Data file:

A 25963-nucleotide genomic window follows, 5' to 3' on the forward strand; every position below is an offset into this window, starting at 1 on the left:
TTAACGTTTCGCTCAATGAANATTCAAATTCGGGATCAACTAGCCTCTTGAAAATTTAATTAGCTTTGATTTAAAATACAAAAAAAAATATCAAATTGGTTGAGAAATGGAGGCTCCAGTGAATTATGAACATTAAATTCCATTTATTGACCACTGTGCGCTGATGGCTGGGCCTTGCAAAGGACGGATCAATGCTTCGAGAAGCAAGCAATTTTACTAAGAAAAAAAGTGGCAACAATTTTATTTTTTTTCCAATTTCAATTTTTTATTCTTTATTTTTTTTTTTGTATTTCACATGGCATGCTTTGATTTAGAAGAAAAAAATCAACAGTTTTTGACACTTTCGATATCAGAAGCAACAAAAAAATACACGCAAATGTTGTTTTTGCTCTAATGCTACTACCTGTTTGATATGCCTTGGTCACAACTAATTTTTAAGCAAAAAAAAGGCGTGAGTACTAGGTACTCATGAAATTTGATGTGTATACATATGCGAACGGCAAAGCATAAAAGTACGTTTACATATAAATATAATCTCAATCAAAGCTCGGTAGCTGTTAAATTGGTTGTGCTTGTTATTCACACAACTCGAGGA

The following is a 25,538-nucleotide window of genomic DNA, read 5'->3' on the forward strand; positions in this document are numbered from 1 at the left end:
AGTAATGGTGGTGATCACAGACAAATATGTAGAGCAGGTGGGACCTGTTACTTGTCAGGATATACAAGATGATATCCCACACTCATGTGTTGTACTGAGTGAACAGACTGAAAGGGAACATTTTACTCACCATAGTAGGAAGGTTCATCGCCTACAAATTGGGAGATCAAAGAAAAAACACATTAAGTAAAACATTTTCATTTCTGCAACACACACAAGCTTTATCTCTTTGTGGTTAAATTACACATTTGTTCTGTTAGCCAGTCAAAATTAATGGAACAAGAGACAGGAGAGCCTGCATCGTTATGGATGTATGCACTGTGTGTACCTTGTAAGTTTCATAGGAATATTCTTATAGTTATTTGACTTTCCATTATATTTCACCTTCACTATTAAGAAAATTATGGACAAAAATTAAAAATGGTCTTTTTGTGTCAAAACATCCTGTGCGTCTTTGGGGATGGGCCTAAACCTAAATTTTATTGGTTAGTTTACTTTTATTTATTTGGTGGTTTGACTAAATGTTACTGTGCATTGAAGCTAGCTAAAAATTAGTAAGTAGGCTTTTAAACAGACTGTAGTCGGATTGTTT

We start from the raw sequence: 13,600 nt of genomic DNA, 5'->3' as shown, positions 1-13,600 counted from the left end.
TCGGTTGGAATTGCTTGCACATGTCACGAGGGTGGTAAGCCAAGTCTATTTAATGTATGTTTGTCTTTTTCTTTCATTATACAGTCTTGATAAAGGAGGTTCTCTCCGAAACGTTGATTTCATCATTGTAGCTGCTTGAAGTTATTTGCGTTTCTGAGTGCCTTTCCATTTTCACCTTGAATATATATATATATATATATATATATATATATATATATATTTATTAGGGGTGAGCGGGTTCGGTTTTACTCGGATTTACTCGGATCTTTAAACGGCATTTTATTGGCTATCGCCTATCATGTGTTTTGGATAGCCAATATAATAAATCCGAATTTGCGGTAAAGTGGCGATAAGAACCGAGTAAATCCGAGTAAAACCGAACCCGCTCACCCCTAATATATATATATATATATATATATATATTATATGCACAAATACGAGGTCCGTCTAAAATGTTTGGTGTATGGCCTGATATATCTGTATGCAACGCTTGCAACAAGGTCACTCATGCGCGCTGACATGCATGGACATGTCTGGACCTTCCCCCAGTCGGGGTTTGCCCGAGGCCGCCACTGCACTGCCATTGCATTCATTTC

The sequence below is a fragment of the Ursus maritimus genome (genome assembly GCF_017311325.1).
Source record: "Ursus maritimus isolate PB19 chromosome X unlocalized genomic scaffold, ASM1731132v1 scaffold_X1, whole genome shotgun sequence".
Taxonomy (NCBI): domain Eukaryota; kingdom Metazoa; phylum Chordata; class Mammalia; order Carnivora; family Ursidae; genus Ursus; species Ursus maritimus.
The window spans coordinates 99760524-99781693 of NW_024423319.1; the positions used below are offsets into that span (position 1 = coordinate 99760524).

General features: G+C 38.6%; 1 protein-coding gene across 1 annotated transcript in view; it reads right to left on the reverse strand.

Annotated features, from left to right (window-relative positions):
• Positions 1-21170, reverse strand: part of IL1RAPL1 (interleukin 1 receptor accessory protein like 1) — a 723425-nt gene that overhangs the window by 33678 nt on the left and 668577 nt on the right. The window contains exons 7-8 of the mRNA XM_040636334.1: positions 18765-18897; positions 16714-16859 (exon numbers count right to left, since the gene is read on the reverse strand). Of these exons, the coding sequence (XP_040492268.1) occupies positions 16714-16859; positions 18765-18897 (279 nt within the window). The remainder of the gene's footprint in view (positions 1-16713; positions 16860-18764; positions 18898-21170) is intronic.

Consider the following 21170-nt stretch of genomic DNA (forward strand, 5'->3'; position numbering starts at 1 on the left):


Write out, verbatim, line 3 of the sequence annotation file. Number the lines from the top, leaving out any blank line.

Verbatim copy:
The following is a 25,538-nucleotide window of genomic DNA, read 5'->3' on the forward strand; positions in this document are numbered from 1 at the left end: